In primary, they are still too young and not really interested past how to pay for things in shops! They can relate to saving their pocket money for special items, and generally teachers do tackle money management appropriate to the age group when the opportunity arises.
  • JulieatkinsJulieatkins Forumite
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    MoneySaving Newbie
    How about "money doesn't grow on trees"; parents aren't usually loaded, they have to work for their money. Sometimes we can't have everything we want, and that's not necessarily a bad thing. And it's a cliche, but we all try to remind our children what people in poor countries don't/can't have, but it might mean something coming from a teacher. Our children want all the latest gadgets and fashions, while millions of children are struggling to eat, etc.

    What a shame it won't happen for another 2 years!
  • My son is in year 5 and is a mature 9 year old, with quite a good understanding of money due to us being open at home about our debt and making him save for what he wants. He wants to 'work in a bank' or 'with money' as he is keen on maths and money. However, in order to do this he will have to go to university and, due to our inability to live within our means, will have no choice but to go in to severe debt in order to get his degree, if that is the route he wants to go. How can the government be so hypocritical as to say we need to educate kids away from the 'buy now spend later' mentality and the terrible debt mountain we all have, but to educate them into a life of debt from the age of 18. They all went to university with grants paying for their fees and living expensives but our kids won't. Hmmm a bit hypocritical methinks.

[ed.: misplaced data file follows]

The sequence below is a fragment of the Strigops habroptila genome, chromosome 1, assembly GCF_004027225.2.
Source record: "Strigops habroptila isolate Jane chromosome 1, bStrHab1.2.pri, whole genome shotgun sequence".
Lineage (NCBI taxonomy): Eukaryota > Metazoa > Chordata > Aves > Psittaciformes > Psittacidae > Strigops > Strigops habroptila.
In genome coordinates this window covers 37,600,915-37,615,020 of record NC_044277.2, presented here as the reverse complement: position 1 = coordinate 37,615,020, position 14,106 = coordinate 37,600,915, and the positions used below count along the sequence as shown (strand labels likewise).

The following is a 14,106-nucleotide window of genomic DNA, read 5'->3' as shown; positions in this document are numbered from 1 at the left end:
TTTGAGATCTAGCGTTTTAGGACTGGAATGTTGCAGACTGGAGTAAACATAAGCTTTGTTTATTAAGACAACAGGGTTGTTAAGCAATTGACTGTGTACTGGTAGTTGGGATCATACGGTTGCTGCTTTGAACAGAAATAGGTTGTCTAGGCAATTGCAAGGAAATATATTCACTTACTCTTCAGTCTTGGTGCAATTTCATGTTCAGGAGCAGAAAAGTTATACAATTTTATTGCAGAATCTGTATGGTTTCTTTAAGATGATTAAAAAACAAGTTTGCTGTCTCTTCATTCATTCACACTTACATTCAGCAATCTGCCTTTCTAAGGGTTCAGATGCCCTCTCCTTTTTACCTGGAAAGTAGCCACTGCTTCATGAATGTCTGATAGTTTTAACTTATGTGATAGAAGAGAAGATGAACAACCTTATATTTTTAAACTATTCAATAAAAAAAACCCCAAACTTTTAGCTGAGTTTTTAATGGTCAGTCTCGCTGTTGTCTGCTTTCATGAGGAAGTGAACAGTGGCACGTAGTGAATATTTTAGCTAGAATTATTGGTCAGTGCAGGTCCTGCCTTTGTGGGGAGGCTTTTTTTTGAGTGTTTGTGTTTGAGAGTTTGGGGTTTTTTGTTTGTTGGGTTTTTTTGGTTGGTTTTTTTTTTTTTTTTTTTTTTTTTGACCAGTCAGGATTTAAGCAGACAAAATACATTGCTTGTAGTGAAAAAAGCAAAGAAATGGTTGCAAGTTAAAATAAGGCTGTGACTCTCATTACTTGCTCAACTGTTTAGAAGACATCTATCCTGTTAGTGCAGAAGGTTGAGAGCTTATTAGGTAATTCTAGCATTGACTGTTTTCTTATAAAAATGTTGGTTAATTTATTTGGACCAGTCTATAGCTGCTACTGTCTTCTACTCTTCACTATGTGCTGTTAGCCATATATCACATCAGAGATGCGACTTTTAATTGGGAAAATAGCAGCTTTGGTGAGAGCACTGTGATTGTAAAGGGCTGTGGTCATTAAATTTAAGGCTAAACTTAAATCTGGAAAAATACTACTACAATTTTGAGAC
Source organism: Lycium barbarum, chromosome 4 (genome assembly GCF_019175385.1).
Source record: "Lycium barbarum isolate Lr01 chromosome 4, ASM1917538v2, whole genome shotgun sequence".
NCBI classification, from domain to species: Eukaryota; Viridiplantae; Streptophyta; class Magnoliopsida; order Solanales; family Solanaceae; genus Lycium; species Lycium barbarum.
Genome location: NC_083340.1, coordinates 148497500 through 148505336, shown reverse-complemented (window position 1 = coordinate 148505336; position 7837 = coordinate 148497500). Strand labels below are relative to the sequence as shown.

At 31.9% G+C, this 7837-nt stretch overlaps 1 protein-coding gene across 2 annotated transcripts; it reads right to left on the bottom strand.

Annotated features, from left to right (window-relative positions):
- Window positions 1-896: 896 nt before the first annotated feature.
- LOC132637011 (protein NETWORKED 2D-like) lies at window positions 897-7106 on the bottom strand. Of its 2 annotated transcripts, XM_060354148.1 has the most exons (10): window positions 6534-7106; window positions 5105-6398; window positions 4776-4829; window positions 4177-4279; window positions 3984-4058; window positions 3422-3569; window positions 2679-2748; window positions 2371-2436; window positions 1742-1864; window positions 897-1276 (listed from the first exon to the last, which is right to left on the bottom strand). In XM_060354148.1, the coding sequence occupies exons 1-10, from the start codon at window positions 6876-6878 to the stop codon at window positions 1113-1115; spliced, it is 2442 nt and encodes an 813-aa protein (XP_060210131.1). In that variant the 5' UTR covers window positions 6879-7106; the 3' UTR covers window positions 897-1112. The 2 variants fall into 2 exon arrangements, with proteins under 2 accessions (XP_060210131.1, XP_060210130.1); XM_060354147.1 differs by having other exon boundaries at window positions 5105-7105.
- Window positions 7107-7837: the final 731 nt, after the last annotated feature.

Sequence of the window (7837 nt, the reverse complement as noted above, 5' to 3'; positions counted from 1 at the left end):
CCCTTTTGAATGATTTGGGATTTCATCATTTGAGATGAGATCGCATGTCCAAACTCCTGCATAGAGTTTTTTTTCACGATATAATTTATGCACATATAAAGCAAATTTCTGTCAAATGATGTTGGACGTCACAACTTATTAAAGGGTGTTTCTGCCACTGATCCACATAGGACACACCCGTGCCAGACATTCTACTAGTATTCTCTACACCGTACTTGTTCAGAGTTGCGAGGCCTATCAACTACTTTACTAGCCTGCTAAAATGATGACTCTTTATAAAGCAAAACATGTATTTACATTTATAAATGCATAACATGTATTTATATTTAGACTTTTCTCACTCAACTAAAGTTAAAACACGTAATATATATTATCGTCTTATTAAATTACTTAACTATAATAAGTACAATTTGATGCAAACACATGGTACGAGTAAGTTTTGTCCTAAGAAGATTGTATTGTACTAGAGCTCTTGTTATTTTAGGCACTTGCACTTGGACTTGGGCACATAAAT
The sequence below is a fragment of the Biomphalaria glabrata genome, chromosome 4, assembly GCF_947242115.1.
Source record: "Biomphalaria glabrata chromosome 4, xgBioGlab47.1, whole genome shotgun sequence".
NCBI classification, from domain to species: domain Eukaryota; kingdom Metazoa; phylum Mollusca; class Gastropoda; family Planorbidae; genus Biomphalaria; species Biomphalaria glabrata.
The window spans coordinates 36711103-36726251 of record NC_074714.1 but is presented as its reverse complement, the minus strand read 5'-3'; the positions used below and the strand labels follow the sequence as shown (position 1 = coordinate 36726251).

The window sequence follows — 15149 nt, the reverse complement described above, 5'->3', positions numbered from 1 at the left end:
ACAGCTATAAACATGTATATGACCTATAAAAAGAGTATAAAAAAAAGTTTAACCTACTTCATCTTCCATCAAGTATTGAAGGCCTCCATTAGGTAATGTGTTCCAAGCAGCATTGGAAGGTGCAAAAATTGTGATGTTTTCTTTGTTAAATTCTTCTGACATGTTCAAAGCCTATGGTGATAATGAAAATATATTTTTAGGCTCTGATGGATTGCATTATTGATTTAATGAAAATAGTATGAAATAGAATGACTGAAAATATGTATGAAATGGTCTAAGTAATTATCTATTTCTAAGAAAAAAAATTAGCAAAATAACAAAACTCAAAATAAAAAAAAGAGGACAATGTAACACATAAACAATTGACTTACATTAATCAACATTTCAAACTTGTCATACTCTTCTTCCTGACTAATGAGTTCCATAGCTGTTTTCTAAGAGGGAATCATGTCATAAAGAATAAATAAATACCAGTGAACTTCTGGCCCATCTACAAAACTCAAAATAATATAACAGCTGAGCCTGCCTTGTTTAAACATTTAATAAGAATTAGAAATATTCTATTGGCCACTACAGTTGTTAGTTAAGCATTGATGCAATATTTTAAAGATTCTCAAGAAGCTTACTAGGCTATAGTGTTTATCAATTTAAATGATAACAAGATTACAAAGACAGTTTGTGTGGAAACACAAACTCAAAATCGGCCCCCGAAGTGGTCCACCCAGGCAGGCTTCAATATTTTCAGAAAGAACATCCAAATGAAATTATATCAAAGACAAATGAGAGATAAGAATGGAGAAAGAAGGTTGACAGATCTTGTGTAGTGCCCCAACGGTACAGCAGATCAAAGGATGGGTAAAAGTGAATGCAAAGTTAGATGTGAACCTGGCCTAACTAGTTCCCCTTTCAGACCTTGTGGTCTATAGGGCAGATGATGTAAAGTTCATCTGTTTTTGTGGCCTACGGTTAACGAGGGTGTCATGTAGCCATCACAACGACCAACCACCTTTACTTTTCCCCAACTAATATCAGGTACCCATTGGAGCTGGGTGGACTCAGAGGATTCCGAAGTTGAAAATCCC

I think the most useful thing to teach kids is the difference between 'needs' and 'wants'. Most kids want, want and want. Our son wanted a coat at the weekend, which he doesn't need. So I offered to buy it him for Christmas but he declined. So I said did he want to buy it out of his (substantial - I did say he liked money) savings but he declined. On Monday he shivered his way to school, making out his current coat just wasn't warm enough - it did make me laugh. But it was a lesson learnt.